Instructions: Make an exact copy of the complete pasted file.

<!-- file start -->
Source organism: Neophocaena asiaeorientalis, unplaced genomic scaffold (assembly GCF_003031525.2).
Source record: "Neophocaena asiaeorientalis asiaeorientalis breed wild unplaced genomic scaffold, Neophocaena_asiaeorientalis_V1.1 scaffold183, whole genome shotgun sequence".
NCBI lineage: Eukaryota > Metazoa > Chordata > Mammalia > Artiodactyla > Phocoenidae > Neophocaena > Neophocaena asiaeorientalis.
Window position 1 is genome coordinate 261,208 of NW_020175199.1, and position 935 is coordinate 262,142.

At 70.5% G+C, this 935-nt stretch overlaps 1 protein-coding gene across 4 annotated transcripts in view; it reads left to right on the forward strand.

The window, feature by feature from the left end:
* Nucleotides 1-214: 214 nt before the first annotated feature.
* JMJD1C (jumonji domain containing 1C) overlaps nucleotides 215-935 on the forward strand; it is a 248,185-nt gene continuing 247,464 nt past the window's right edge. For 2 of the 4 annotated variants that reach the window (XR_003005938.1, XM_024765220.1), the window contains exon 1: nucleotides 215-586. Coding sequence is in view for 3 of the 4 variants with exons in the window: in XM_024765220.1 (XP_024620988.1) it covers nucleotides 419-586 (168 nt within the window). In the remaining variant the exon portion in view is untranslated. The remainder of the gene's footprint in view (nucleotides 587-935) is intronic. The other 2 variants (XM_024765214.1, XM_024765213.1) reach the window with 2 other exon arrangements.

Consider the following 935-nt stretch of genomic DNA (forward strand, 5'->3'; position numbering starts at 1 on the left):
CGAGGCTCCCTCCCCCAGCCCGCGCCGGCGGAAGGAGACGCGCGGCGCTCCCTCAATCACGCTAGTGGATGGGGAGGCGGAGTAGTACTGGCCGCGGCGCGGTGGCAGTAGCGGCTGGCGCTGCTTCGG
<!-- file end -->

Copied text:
Source organism: Neophocaena asiaeorientalis, unplaced genomic scaffold (assembly GCF_003031525.2).
Source record: "Neophocaena asiaeorientalis asiaeorientalis breed wild unplaced genomic scaffold, Neophocaena_asiaeorientalis_V1.1 scaffold183, whole genome shotgun sequence".
NCBI lineage: Eukaryota > Metazoa > Chordata > Mammalia > Artiodactyla > Phocoenidae > Neophocaena > Neophocaena asiaeorientalis.
Window position 1 is genome coordinate 261,208 of NW_020175199.1, and position 935 is coordinate 262,142.

At 70.5% G+C, this 935-nt stretch overlaps 1 protein-coding gene across 4 annotated transcripts in view; it reads left to right on the forward strand.

The window, feature by feature from the left end:
* Nucleotides 1-214: 214 nt before the first annotated feature.
* JMJD1C (jumonji domain containing 1C) overlaps nucleotides 215-935 on the forward strand; it is a 248,185-nt gene continuing 247,464 nt past the window's right edge. For 2 of the 4 annotated variants that reach the window (XR_003005938.1, XM_024765220.1), the window contains exon 1: nucleotides 215-586. Coding sequence is in view for 3 of the 4 variants with exons in the window: in XM_024765220.1 (XP_024620988.1) it covers nucleotides 419-586 (168 nt within the window). In the remaining variant the exon portion in view is untranslated. The remainder of the gene's footprint in view (nucleotides 587-935) is intronic. The other 2 variants (XM_024765214.1, XM_024765213.1) reach the window with 2 other exon arrangements.

Consider the following 935-nt stretch of genomic DNA (forward strand, 5'->3'; position numbering starts at 1 on the left):
CGAGGCTCCCTCCCCCAGCCCGCGCCGGCGGAAGGAGACGCGCGGCGCTCCCTCAATCACGCTAGTGGATGGGGAGGCGGAGTAGTACTGGCCGCGGCGCGGTGGCAGTAGCGGCTGGCGCTGCTTCGG